Entrepreneurial change needs to be made on every level, from school to government. This needs to be the focus of Europe’s entrepreneurial pursuit. So said MEP Eva Paunova during policy roundtables that took place May 6th in Brussels as part of the launch of the EE-HUB.

Pushing for entrepreneurial change in Europe

The EE-HUB is the next step in reforming entrepreneurial thinking across Europe. “It’s very important to have these types of hubs, because  we bring together the business, the government, the researchers. We bring all actors to play together. When our ideas are initiated together, we can bring much more added value and speed up the process,” said Paunova during an interview with New Europe.

Currently, there are only a handful of nations within the European Union that have entrepreneurial policy and national legislation in place, but Paunova is hopeful that this will change quickly. “In five years, we need to have all EU countries boarding on the same level playing field.”

Getting every EU member state to adopt national legislation when it comes to boosting entrepreneurship might be a big challenge, but initiatives such as the EE-HUB are paving the way.

“From a policy side we have done a number of initiatives already. But what is important is not only to pass a new law or to write a cheque for a company […] What is important is that we create the right environment for the companies to be able to blossom,” said Paunova.

This environment needs to be created all around, from primary education all the way through tertiary education and beyond. Many industry leaders agree that there is still a very negative stigma around the idea of being an entrepreneur, and without the establishment of a right environment, this attitude will not be able to change. Entrepreneurship needs to be fostered and stimulated from numerous sides, and a clear entrepreneurial policy needs to be made.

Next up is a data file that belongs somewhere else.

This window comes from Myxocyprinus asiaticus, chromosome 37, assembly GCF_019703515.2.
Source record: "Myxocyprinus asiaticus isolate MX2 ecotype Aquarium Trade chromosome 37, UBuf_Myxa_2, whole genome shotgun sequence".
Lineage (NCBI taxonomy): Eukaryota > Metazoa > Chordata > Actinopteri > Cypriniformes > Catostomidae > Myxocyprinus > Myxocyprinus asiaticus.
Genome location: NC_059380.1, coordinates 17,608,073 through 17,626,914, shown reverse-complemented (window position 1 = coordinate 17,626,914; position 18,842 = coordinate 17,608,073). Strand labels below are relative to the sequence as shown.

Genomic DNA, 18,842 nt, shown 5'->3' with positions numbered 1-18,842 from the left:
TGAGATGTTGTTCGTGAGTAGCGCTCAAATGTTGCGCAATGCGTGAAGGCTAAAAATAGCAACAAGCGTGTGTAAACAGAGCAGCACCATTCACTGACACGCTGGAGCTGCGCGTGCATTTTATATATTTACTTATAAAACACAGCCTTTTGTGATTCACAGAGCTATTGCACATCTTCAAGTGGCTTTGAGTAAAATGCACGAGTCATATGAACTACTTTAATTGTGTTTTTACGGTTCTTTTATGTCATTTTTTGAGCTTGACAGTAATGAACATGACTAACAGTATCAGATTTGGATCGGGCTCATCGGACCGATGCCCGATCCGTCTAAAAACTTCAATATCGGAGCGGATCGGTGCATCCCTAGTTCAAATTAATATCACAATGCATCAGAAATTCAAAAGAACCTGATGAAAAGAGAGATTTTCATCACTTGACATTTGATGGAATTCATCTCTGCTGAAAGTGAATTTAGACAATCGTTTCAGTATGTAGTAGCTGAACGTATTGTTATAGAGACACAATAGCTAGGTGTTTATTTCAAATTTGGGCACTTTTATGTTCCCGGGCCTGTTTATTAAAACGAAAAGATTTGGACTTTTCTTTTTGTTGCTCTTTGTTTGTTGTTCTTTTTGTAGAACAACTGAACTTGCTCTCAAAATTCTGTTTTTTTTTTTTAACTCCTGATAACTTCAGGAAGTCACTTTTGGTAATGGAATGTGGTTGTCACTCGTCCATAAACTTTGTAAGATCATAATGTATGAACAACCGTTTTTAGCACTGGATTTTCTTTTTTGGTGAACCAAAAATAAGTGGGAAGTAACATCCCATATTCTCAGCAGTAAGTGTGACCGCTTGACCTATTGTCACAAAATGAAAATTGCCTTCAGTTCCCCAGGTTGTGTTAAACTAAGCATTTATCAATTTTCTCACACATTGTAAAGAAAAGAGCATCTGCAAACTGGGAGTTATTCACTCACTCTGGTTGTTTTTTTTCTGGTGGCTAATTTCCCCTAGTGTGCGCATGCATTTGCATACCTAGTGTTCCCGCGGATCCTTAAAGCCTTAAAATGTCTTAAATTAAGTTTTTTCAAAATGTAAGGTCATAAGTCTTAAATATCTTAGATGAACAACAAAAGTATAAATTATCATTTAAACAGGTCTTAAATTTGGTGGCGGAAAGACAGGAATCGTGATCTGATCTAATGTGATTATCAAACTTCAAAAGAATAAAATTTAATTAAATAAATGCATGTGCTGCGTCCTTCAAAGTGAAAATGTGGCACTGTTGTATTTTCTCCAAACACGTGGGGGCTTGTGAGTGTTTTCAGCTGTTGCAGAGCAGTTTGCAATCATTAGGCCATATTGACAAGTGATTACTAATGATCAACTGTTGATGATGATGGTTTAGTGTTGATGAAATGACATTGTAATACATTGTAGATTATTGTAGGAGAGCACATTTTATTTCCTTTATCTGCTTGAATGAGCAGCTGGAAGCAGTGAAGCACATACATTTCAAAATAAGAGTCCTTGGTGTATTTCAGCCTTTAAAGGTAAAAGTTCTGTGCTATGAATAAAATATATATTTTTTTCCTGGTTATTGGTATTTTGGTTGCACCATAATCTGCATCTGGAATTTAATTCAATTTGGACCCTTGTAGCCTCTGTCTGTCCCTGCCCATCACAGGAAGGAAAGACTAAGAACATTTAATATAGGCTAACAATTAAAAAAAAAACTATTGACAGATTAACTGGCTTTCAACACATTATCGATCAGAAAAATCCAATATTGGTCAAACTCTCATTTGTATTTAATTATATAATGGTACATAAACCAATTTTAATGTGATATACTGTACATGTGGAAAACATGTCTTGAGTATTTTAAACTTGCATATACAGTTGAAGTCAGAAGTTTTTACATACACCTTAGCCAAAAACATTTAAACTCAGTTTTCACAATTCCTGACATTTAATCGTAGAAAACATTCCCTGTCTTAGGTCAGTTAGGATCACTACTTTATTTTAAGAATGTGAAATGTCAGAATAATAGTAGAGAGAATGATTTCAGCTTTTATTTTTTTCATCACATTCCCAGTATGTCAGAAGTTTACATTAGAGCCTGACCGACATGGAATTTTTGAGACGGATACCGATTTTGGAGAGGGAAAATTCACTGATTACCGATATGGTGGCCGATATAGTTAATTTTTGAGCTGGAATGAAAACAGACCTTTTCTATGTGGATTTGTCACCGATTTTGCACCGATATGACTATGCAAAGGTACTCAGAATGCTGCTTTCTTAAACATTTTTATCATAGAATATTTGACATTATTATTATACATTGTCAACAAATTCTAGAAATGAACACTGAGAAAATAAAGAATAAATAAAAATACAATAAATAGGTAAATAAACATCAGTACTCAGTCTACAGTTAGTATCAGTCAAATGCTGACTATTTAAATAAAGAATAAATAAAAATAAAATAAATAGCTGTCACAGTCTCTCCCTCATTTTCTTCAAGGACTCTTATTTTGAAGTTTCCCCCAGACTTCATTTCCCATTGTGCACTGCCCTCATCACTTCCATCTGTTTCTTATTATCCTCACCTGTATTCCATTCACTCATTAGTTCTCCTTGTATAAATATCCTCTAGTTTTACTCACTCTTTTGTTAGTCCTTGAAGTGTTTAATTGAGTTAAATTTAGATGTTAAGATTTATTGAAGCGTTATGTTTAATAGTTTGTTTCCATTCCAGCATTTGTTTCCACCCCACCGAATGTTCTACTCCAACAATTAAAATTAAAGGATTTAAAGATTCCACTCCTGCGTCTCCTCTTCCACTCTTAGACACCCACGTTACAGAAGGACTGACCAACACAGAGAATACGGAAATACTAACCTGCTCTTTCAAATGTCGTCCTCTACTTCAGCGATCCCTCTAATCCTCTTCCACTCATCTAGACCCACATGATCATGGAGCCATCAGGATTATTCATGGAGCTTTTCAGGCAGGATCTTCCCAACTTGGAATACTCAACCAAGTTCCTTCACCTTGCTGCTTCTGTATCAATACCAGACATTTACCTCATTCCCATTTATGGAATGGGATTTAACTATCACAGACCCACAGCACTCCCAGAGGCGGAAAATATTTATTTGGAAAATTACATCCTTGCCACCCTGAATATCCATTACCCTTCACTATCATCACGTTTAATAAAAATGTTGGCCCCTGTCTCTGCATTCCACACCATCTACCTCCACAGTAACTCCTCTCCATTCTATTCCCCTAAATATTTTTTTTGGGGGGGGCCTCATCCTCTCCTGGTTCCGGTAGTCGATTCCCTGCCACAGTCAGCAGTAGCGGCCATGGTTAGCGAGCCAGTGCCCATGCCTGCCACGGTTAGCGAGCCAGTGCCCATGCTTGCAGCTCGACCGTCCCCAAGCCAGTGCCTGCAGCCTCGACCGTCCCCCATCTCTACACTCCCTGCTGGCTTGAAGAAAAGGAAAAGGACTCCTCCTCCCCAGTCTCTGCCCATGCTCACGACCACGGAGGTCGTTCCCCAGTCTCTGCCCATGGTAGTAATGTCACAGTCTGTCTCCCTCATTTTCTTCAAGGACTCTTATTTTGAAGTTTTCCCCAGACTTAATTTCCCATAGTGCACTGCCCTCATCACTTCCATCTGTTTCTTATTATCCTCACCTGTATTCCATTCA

This stimulating environment should be in place so that “companies can realise their potential and their ideas or for the young people that just have one idea, to put their idea forward. We do not want to have administrative burdens,” said Paunova, who is supported in her views by the CEO of JA Europe, Caroline Jenner, who “wants to drive the process forward,”

“We need to make sure that the right education is in place, that the people we bring into our schools have the right incentives to start a business, to understand that they can start their own business,” said Paunova as she stressed the need for an overhaul of school systems across Europe when it comes to entrepreneurial teaching.

When speaking about entrepreneurship education, many policy makers attending the event echoed the call. “The entrepreneurs of tomorrow are in our schools today,” said Efka Heder, the Director of SEECEL.

Policy reforms come with a lot of requirements, such as financial means. “We need more funding, we need more investments in this area. These are two things we need to accellarate more,” says Paunova.

The EE-HUB is another step in the right direction. Helping startups and SME’s can help Europe when it comes to innovation, technology development and even biotech and healthcare.

For more coverage on the launch of the EE-HUB, check out our launch report, our interview with John Higgins about entrepreneurship on steroids and head over to our YouTube channel.